What I love most about iTunes U is that everyone can benefit from it, it’s free, and the sheer amount of information is astounding. Not just any information though, info produced by professors at top Universities like Stanford, Yale, MIT, Oxford, and UC Berkeley make their lectures available on-line. Students have a staggering amount of courses to take but limited resources in time and $$$ to learn everything they want or need to know. Every year, classes are given that take you to Greece for an archeological dig, or out to the Mariana Trench to do research, but the truth is those classes cost more and fill up quickly. This is exactly the kind of thing you will find on iTunes U, and why eCampus.com thinks it’s a great resource for college kids. Recommend it to your parents, too if you get tired of hearing the phrase “if only I could go back to school…”
eCampus doesn’t have any affiliation with iTunes (um, if you want to partner Apple, we’d be down, wink wink), we just think it’s a great resource that’s been underused, and anything that helps college students, we’ll pass along to you. I could totally see finding my next essay topic or discovering a major through this site!
It’s super easy to use: it’s available through the iTunes store with the familiar interface anyone who has bought songs from iTunes is familiar with.
The course downloads in a new tab in the bar where your music, podcasts and playlists are. Once downloaded it can be played as much as you’d like, free of charge. These screenshots fall more under the ‘interesting’ category but keep in mind that if you missed a MAT 104 lecture, those types of classes are available as well. That’s where I forsee listening to the podcast multiple times will come in handy.
That’s really all you need to know to use iTunes U, the rest is up to you to find something you’re interested in. We bet it won’t take long!
Thanks for reading,
I’m reading Looking Out, Looking In
It’s 8:20am and you are scrambling to get into the office. Since you were supposed to be in 20 minutes ago, you are not exactly happy about the unbelievable amount of traffic or the fact that there is only morning talk radio on in the car. You finally make it to your desk and all you want is to listen to that one song that will freshly restart your whole day. You go to PandoraRadio and click on your favorite relaxing playlist, Dave Matthews. Then, out of no where when you’re getting into this calming playlist, Nickleback is somehow thrown into the mix and your whole mood begins to drop yet again. Can you not just get a great free playlist that fits your mood? Everyone has been at this point. Sometimes you just need some music that fits your mood; good or bad. These are some FREE websites I have found that focus on whatever your mood, and let you skip the song if you’re not feeling it!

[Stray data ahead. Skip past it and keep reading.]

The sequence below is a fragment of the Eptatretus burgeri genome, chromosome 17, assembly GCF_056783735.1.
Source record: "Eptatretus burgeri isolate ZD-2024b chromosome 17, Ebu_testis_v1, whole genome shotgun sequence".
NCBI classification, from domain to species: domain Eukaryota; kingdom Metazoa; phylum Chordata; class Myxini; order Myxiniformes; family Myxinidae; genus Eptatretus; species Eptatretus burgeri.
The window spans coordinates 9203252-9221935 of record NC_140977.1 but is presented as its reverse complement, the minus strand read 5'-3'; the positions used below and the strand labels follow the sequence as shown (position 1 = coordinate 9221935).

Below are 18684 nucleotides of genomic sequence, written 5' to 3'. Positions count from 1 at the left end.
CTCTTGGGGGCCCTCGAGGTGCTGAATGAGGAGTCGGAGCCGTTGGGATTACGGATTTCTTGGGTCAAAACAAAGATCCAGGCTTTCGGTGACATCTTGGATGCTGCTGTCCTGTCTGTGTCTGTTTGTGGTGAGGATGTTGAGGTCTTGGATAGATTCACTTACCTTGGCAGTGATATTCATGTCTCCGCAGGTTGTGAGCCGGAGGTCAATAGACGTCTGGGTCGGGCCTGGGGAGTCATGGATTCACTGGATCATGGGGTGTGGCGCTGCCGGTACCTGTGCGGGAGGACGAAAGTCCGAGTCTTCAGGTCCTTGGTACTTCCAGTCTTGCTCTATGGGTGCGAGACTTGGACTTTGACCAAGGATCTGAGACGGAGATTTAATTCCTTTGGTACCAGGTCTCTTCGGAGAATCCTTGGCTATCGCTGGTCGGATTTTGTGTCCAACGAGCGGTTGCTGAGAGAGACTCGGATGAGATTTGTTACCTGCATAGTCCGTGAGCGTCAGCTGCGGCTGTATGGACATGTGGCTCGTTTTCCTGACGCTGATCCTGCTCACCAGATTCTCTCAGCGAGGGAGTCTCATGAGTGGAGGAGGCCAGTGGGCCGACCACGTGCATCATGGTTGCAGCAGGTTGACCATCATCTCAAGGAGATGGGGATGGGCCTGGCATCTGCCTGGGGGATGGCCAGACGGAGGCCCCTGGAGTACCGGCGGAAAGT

This website lets you choose from a range music based on whatever your mood at that time. From energetic to “asleep on my feet” to Sunday morning to let’s party. Whatever your distinct mood, stereomood can provide.
If you’re having a day where your mood is unexplainable but you want to listen to a certain type of music, then try this site! The page offers every genre of music imaginable to choose from and then lets you choose from thousands of playlists other users have designed around that type of music.
This is a great mix of the two previous websites. You are able to check off which genres you enjoy, then choose your mood on a balance scale between energetic, calm, dark, and positive.
I love all these websites and they really help me get through a work day, or get me excited to go out for the night. Tell us what you think.
Kelsey the Intern
I’m reading Psychology